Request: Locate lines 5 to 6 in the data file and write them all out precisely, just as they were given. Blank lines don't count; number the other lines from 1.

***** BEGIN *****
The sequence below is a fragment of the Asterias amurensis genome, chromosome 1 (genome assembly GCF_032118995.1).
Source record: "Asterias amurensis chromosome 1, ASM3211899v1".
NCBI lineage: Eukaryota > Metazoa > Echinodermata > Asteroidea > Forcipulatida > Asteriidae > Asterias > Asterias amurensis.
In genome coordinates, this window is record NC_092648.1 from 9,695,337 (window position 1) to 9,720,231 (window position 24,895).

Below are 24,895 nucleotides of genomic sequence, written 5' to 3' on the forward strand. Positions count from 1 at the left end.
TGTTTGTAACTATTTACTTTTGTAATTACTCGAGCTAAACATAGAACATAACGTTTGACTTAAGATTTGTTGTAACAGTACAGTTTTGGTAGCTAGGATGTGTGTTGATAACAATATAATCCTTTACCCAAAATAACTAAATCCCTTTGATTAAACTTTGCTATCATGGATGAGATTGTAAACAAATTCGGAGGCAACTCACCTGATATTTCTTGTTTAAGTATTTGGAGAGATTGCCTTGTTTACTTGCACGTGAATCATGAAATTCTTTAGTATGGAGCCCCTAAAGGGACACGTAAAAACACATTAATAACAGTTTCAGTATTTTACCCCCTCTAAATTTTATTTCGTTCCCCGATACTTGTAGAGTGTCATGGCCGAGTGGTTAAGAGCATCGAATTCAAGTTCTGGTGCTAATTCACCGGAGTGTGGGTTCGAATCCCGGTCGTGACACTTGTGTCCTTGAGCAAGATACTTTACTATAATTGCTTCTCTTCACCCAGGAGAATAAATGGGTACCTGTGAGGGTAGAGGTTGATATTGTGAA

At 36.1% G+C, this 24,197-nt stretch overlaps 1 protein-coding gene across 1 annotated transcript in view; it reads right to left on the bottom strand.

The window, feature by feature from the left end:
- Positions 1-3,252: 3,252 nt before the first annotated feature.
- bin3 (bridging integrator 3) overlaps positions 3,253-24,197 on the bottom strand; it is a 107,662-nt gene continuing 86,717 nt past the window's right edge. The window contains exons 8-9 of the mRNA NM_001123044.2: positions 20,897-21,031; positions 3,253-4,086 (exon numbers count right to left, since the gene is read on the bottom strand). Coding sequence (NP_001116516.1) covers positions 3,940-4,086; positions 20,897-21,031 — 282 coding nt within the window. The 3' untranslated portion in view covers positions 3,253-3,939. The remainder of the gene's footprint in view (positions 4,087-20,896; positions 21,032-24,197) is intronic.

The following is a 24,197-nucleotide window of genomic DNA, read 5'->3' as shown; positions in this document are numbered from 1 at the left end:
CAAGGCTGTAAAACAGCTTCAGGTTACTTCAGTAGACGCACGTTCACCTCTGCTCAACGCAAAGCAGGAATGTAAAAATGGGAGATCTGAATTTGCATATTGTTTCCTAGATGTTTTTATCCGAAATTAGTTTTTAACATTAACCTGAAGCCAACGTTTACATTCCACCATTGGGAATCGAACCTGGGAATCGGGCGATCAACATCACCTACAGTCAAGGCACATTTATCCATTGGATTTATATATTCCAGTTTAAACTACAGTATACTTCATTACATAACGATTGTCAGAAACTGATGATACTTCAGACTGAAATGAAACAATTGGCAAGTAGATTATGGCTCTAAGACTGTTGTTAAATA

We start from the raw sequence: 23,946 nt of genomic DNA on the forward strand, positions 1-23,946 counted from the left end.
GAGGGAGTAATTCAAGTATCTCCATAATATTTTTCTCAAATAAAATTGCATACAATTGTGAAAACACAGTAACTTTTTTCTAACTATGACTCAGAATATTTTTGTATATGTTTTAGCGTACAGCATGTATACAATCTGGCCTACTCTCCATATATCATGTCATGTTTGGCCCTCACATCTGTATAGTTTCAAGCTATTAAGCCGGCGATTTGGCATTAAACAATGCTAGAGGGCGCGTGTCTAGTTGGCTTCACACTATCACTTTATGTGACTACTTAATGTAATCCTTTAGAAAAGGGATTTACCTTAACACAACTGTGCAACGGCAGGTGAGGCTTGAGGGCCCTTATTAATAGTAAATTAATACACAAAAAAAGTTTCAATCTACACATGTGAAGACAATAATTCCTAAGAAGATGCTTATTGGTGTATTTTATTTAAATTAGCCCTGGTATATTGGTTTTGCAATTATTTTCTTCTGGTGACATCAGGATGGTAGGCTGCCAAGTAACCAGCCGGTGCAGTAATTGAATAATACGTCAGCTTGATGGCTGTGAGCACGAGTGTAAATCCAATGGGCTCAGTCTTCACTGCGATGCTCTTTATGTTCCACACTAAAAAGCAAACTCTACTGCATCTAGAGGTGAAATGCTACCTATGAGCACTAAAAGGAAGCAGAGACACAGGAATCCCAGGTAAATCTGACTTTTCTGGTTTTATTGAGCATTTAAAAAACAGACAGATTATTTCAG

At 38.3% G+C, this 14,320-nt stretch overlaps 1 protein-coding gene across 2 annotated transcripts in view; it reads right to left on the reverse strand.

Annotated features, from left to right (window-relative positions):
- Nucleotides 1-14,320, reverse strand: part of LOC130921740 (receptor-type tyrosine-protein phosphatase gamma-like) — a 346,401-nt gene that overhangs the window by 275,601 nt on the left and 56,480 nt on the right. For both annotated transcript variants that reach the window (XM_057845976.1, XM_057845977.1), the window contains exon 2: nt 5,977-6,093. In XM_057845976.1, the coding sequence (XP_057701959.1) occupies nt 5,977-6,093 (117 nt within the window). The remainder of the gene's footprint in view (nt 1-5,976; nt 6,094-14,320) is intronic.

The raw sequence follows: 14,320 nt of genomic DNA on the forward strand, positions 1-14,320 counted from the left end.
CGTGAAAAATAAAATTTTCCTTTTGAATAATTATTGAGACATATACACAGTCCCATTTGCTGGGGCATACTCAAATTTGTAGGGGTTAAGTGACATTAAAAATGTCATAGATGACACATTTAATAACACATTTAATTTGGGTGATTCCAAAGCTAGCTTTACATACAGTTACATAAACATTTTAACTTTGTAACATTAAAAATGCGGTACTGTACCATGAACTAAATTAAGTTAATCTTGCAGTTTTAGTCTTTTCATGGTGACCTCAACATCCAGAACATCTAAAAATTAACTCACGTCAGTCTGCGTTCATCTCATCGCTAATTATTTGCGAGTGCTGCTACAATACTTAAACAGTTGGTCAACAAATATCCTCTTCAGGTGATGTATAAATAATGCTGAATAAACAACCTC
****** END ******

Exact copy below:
Below are 24,895 nucleotides of genomic sequence, written 5' to 3' on the forward strand. Positions count from 1 at the left end.
TGTTTGTAACTATTTACTTTTGTAATTACTCGAGCTAAACATAGAACATAACGTTTGACTTAAGATTTGTTGTAACAGTACAGTTTTGGTAGCTAGGATGTGTGTTGATAACAATATAATCCTTTACCCAAAATAACTAAATCCCTTTGATTAAACTTTGCTATCATGGATGAGATTGTAAACAAATTCGGAGGCAACTCACCTGATATTTCTTGTTTAAGTATTTGGAGAGATTGCCTTGTTTACTTGCACGTGAATCATGAAATTCTTTAGTATGGAGCCCCTAAAGGGACACGTAAAAACACATTAATAACAGTTTCAGTATTTTACCCCCTCTAAATTTTATTTCGTTCCCCGATACTTGTAGAGTGTCATGGCCGAGTGGTTAAGAGCATCGAATTCAAGTTCTGGTGCTAATTCACCGGAGTGTGGGTTCGAATCCCGGTCGTGACACTTGTGTCCTTGAGCAAGATACTTTACTATAATTGCTTCTCTTCACCCAGGAGAATAAATGGGTACCTGTGAGGGTAGAGGTTGATATTGTGAA